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Congress shitcans Biden student loan forgiveness?

Next up the Supremes.


Voting Down Biden’s Student Loan Forgiveness

Majorities in both houses of Congress reject his write-off.

By The Editorial Board, WSJ

Updated June 1, 2023 8:06 pm ET



The Supreme Court will soon rule on the legality of President Biden’s unilateral decision to write down $400 billion in student-loan debt. If anyone doubts why the President dodged Congress on the issue, recent votes make clear that he would have lost.


The Democratic Senate voted Thursday, 52-46, to endorse a Congressional resolution to overturn the Biden write-off. That followed a 218-203 vote in the House a week earlier to do the same.


With a wave of his hand last summer, Mr. Biden canceled $10,000 to $20,000 in debt for some 40 million borrowers, though he had earlier conceded it was “pretty questionable” that he had the power to do so. Nancy Pelosi, then House Speaker, also said two years ago that “it would take an act of Congress, not an executive order, to cancel student loan debt.”


Who cares about the law when an election is nigh? The White House claims it has sweeping authority to forgive student debt under an obscure 2003 law to help veterans, and this is the claim the High Court is judging. But Mr. Biden’s transparent political goal was to buy the votes of young people who have student debt. While the write-down might have played well in Berkeley, Calif., it rankles most Americans who didn’t go to college or who sacrificed to repay their loans.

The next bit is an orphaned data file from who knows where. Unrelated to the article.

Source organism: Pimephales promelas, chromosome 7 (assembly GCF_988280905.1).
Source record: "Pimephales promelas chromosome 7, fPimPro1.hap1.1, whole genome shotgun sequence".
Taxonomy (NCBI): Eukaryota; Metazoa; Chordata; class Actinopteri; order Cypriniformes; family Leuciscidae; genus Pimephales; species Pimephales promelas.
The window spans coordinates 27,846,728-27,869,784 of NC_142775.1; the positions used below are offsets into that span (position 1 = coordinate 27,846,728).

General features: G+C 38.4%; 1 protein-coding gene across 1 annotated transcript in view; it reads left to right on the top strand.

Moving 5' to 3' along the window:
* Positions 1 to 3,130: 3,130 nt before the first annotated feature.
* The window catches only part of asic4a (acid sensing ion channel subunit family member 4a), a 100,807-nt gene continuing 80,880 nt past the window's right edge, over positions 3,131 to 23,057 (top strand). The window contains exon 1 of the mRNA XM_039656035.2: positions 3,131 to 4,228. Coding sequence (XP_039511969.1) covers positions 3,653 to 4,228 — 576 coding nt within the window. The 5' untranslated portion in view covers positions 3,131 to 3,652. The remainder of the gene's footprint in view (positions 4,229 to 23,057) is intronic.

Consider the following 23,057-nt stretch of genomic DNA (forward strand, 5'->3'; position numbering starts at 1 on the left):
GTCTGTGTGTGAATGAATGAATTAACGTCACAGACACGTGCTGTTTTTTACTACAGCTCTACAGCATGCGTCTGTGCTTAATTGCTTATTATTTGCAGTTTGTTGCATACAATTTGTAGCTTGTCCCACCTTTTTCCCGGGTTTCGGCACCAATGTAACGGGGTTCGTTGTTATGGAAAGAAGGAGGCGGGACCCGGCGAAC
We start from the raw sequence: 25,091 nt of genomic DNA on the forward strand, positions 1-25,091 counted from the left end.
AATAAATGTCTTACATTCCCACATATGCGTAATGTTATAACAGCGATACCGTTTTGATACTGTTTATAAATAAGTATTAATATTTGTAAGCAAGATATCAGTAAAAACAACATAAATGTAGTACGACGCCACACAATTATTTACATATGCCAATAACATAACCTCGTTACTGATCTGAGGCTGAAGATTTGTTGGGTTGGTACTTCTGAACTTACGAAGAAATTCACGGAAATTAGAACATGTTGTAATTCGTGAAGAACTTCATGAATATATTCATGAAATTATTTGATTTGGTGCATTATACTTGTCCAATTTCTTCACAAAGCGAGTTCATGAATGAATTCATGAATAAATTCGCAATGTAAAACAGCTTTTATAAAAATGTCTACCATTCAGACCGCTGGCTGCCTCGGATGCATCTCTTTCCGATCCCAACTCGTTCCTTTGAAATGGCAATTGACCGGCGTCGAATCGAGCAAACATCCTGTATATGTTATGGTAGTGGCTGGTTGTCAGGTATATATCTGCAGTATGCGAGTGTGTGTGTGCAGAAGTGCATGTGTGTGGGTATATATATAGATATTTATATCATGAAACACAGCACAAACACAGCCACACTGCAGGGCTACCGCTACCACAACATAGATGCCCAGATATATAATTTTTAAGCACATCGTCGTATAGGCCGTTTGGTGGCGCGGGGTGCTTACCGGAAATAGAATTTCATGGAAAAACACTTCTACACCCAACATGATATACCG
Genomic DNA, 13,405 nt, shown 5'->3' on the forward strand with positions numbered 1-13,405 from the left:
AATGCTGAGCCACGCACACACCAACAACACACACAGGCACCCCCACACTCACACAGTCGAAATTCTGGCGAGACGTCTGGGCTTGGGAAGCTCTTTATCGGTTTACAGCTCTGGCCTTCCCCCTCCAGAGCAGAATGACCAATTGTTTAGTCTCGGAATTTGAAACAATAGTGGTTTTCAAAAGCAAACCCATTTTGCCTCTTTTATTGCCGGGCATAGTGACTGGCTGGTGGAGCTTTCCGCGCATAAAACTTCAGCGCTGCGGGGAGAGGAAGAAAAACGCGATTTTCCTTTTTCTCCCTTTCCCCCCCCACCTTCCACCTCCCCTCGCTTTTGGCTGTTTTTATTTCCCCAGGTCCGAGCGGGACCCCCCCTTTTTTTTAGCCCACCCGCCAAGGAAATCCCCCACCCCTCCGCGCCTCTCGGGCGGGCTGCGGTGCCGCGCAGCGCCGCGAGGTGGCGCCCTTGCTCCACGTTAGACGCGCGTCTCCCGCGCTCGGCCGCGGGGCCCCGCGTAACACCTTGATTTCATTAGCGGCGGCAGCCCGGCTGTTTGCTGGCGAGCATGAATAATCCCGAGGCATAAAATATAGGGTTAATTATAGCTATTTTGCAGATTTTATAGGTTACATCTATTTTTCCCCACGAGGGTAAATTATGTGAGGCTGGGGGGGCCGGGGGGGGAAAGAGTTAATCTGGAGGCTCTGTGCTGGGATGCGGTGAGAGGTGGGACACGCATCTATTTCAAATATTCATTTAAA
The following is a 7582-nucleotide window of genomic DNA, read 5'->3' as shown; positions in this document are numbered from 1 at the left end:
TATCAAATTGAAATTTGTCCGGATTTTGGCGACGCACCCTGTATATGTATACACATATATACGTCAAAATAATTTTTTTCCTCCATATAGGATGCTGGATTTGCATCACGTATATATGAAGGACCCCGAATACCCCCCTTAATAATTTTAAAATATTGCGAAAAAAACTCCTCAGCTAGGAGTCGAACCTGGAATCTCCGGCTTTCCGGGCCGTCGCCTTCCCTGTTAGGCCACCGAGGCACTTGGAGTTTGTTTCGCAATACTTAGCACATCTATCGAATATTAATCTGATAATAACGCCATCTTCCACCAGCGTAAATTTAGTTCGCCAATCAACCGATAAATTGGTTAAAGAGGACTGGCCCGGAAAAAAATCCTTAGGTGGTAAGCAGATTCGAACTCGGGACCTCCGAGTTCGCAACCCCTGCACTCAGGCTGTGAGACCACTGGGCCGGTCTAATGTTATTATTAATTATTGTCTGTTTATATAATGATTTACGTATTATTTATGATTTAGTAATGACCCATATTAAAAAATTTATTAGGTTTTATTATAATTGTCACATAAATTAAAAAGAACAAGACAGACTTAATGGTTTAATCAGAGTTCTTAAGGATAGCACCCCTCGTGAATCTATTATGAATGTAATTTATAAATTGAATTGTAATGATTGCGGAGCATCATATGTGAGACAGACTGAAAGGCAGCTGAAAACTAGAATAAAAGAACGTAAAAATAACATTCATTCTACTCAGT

That may explain why Democrats Jon Tester (Montana) and Joe Manchin (West Virginia), as well as independent Kyrsten Sinema (Arizona) joined Republicans on Thursday to vote down the write-down. Under the Congressional Review Act (CRA), a majority of both chambers can vote to repeal a rule, though it still needs the President’s signature.


Mr. Biden has vowed to veto the resolution, but the bipartisan vote has the political utility of forcing Democrats who present themselves as moderates and defenders of the working class to go on the record to support the President’s wealth transfer to mostly well-off Americans. Here’s looking at you, Catherine Cortez Masto (Nevada) and Bob Casey (Pennsylvania).


This is the fourth bipartisan CRA resolution that Mr. Biden will have vetoed, which shows whose views are in the minority. The others were repealing the Waters of the United States rule, a Labor Department rule on ESG investing, and a suspension on solar tariffs.


Messrs. Tester and Manchin and Ms. Sinema are up for re-election next year, so they may be hoping the student-loan vote will give them political cover. In any case, the resolution sends a resounding message to the public and the Justices that the write-down couldn’t pass the democratic way. Let’s hope the Supreme Court sends a similar message to the President.

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